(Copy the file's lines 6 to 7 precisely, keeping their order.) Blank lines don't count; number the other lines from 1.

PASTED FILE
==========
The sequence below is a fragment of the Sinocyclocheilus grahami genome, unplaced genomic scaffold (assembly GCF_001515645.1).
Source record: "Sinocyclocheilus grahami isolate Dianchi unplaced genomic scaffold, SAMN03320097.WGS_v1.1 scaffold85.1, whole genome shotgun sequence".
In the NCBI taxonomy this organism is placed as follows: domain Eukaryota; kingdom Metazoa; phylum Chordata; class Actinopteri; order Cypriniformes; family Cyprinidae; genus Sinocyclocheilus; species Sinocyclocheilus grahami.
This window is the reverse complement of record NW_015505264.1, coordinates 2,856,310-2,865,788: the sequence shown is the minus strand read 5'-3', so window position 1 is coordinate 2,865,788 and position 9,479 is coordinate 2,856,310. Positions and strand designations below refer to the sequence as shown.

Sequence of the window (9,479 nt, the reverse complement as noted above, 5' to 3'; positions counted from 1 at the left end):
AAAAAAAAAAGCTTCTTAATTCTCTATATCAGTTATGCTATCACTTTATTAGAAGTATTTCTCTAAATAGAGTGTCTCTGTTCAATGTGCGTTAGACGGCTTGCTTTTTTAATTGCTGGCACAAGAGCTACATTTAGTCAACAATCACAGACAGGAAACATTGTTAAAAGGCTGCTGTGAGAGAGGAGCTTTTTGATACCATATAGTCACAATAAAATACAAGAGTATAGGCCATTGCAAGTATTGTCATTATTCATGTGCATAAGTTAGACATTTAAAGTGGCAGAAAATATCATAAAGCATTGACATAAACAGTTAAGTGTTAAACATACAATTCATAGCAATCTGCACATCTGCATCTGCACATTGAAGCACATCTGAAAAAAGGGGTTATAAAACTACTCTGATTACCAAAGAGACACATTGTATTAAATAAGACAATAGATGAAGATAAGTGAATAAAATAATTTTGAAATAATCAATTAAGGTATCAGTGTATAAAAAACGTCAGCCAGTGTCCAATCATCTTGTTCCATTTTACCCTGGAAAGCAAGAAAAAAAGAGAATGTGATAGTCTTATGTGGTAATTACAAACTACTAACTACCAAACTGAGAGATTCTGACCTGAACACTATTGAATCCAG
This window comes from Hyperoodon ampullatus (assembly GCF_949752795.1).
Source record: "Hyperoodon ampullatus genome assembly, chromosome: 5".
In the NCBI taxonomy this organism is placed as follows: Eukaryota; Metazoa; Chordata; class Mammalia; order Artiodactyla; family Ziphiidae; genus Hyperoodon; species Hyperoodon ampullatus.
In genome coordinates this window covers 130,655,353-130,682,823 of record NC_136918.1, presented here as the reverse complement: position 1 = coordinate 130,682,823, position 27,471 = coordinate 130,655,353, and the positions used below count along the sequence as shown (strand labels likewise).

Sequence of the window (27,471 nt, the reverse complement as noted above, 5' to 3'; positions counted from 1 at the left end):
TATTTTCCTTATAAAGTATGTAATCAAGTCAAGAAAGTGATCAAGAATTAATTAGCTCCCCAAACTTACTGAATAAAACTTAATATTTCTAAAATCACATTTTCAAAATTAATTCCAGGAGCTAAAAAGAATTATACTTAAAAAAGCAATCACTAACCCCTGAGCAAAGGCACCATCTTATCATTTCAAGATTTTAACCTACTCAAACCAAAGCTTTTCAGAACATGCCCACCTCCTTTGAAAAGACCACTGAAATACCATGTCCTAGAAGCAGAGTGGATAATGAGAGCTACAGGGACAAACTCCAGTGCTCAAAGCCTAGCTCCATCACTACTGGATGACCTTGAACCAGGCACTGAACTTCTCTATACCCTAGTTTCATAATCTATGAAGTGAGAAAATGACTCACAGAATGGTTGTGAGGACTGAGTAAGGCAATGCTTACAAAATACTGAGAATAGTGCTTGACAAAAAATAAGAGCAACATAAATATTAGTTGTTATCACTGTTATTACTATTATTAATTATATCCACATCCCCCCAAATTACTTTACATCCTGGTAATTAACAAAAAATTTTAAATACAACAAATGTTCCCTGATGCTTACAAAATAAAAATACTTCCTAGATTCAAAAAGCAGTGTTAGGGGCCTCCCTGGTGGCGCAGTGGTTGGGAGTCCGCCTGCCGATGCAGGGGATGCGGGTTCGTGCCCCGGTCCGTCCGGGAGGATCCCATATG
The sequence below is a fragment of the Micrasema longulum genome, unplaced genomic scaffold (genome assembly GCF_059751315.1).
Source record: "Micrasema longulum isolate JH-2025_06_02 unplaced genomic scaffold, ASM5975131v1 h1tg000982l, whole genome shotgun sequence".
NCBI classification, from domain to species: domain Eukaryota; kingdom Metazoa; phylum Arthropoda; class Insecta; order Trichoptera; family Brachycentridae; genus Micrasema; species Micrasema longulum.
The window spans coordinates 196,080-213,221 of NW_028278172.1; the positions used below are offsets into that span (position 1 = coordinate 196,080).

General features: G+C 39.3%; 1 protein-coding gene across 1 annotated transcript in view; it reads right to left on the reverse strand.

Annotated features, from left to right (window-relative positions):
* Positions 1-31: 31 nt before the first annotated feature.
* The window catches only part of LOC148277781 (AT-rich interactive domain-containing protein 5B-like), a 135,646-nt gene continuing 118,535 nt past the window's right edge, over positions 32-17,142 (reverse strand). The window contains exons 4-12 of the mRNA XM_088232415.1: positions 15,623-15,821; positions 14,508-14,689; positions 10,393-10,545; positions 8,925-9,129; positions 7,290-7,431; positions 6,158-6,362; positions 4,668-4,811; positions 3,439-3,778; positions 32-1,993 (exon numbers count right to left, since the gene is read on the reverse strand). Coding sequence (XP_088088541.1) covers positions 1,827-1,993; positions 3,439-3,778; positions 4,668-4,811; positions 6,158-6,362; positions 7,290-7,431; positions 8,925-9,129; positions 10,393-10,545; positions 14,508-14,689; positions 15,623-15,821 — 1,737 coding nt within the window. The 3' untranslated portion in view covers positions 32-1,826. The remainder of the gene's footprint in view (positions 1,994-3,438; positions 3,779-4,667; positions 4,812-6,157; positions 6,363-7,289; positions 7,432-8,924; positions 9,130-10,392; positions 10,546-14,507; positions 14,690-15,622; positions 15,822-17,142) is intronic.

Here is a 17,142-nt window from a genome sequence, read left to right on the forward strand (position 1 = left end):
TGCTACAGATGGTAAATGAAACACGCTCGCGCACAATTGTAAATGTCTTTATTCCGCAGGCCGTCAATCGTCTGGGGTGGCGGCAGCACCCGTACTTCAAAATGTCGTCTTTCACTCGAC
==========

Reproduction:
AAAAAAAAAAGCTTCTTAATTCTCTATATCAGTTATGCTATCACTTTATTAGAAGTATTTCTCTAAATAGAGTGTCTCTGTTCAATGTGCGTTAGACGGCTTGCTTTTTTAATTGCTGGCACAAGAGCTACATTTAGTCAACAATCACAGACAGGAAACATTGTTAAAAGGCTGCTGTGAGAGAGGAGCTTTTTGATACCATATAGTCACAATAAAATACAAGAGTATAGGCCATTGCAAGTATTGTCATTATTCATGTGCATAAGTTAGACATTTAAAGTGGCAGAAAATATCATAAAGCATTGACATAAACAGTTAAGTGTTAAACATACAATTCATAGCAATCTGCACATCTGCATCTGCACATTGAAGCACATCTGAAAAAAGGGGTTATAAAACTACTCTGATTACCAAAGAGACACATTGTATTAAATAAGACAATAGATGAAGATAAGTGAATAAAATAATTTTGAAATAATCAATTAAGGTATCAGTGTATAAAAAACGTCAGCCAGTGTCCAATCATCTTGTTCCATTTTACCCTGGAAAGCAAGAAAAAAAGAGAATGTGATAGTCTTATGTGGTAATTACAAACTACTAACTACCAAACTGAGAGATTCTGACCTGAACACTATTGAATCCAG
This window comes from Hyperoodon ampullatus (assembly GCF_949752795.1).